2014 has been a pretty good year for Microsoft, ending strong with impressive sales growth from Microsoft Office, Skype, Nokia, Azure and Xbox.
Right now, investors and tech enthusiasts alike are speculating about the monetization of Windows 10 in the new year (skipping a Windows 9 iteration altogether). Here's a first look at Windows 10 that was leaked on WinBeta.
As the cloud, big data, security, web-based applications and virtualization continue to capture the interest of most industries through the new year, enterprises will demand skills in Microsoft’s Windows platform and related Microsoft software solutions in 2015.
Companies will require PowerShell skills to manage the Windows Server stack, skills with Microsoft Azure for cloud IaaS offerings, which are increasingly entering the market, and skills with SQL and SharePoint BI for Big Data applications, which are growing in popularity.
“Attack vectors and threats that face the modern enterprise continue to focus on the Windows platform,” says Adam Gordon, CTO, New Horizons Computer Learning Centers of South Florida. Candidates who can address these challenges will be in need through 2015 and beyond.
Enterprises must adhere to regulatory demands, including Sarbanes-Oxley, HIPAA and the PCI-DSS. Candidates who can keep Windows systems in compliance should have work through next year and into the future.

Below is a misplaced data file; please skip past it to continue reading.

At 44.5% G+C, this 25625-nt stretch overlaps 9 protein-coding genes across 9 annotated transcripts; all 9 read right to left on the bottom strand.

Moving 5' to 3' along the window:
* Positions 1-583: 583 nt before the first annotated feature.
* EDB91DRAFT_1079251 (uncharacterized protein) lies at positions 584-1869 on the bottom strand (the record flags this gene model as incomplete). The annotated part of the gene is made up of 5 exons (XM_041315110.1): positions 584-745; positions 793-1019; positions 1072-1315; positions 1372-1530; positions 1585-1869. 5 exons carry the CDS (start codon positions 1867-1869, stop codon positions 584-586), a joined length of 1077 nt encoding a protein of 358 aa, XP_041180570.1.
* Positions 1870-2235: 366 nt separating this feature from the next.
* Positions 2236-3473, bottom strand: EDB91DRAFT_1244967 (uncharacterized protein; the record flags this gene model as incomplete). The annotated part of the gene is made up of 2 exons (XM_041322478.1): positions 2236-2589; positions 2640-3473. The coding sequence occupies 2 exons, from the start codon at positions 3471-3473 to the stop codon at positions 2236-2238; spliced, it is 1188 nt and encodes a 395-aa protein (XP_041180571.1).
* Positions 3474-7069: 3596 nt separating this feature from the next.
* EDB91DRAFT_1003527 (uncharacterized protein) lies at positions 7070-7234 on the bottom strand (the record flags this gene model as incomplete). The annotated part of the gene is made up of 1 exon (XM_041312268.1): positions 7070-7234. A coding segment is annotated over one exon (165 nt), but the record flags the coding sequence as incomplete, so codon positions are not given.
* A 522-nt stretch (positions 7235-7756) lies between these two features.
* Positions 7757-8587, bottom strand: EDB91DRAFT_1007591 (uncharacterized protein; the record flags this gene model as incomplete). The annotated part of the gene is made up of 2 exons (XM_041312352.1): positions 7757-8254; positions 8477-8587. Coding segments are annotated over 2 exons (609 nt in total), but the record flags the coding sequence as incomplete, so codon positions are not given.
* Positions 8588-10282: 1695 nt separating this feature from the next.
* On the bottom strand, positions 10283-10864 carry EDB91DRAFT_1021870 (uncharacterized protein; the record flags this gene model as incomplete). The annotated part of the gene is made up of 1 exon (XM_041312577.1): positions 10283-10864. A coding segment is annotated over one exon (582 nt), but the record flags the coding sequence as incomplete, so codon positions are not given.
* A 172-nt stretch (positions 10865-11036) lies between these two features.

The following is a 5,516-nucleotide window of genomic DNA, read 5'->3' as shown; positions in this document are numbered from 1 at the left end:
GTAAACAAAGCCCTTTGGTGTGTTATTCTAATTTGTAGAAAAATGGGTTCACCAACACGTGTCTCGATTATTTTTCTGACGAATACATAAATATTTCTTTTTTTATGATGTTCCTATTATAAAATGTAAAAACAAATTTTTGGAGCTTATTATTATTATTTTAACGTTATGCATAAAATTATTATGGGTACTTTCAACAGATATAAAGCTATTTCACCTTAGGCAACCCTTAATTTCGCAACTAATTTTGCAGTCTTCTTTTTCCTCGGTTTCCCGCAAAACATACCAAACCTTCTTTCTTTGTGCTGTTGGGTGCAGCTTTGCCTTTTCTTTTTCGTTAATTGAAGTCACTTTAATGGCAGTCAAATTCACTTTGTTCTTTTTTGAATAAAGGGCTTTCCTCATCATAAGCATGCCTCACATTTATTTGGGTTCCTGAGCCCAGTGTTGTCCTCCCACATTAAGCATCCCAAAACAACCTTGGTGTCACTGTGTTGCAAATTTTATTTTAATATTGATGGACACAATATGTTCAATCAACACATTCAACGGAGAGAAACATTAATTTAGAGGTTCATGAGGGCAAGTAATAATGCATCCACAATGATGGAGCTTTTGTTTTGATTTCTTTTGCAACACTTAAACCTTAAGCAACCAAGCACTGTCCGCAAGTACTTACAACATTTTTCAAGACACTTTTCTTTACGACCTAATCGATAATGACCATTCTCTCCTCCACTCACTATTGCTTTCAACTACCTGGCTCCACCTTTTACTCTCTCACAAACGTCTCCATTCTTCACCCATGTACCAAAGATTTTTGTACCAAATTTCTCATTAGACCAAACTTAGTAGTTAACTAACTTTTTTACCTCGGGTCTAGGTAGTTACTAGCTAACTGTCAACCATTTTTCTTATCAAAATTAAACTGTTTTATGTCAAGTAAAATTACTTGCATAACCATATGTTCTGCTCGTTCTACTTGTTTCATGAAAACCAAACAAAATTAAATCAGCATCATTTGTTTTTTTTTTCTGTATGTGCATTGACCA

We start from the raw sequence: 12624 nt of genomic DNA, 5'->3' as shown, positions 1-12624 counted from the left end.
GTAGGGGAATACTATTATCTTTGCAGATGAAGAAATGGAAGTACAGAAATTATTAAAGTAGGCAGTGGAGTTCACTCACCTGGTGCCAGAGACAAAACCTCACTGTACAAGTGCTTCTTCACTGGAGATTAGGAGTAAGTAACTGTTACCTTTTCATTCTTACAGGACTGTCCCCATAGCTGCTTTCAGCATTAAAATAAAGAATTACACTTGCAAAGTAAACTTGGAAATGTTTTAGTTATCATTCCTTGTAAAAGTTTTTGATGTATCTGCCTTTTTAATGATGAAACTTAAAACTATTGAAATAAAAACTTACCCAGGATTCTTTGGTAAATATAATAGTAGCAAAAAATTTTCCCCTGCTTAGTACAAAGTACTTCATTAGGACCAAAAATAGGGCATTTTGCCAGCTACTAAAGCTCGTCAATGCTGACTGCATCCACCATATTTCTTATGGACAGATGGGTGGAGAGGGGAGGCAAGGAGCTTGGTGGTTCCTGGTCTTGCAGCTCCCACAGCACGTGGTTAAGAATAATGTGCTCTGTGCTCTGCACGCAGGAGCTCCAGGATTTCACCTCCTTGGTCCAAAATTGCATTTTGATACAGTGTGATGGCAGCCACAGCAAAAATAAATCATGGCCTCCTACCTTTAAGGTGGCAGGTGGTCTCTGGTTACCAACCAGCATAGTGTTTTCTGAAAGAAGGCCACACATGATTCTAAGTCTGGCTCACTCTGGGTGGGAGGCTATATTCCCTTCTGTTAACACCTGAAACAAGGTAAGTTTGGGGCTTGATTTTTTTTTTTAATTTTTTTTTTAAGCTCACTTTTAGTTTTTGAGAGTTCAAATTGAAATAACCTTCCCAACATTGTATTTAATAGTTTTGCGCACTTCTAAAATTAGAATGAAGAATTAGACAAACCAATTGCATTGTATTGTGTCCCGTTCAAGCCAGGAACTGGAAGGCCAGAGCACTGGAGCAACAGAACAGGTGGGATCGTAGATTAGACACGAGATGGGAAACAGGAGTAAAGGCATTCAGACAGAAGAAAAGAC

“The market for cloud-based email and productivity software such as Microsoft Office 365 will broaden through 2015,” says Gordon.
Virtualization of computing using Microsoft Hyper-V will remain a key skill as an enterprise approach to utilization of resources in Windows environments.
IPv6 and network virtualization are advancing cloud services. Knowledge of both will give network administrators an edge moving forward. “Windows-specific skills in this area include understanding Hyper-V network virtualization,” Gordon says.
“Every vertical industry that uses Windows-based infrastructure will have demands for people with these skills,” Gordon says.
Any industry relying on virtualization and cloud-based technologies to consume or deliver services to customers would apply here such as financial services, outsourcing providers of IaaS, PaaS, and SaaS solutions, and the partner ecosystem that supports these services, including Systems Integrators.
The second reason is the lack of clear certification paths or roadmaps that are easily accessible and understood by both IT professionals and hiring enterprises.
The final reason for the Windows skills shortfall is the lack of a strategic vision, defined by vendors, to clearly communicate the business value of certified professionals in organizations that specialize in these technologies.
This article was written by David Geer, technology writer and journalist.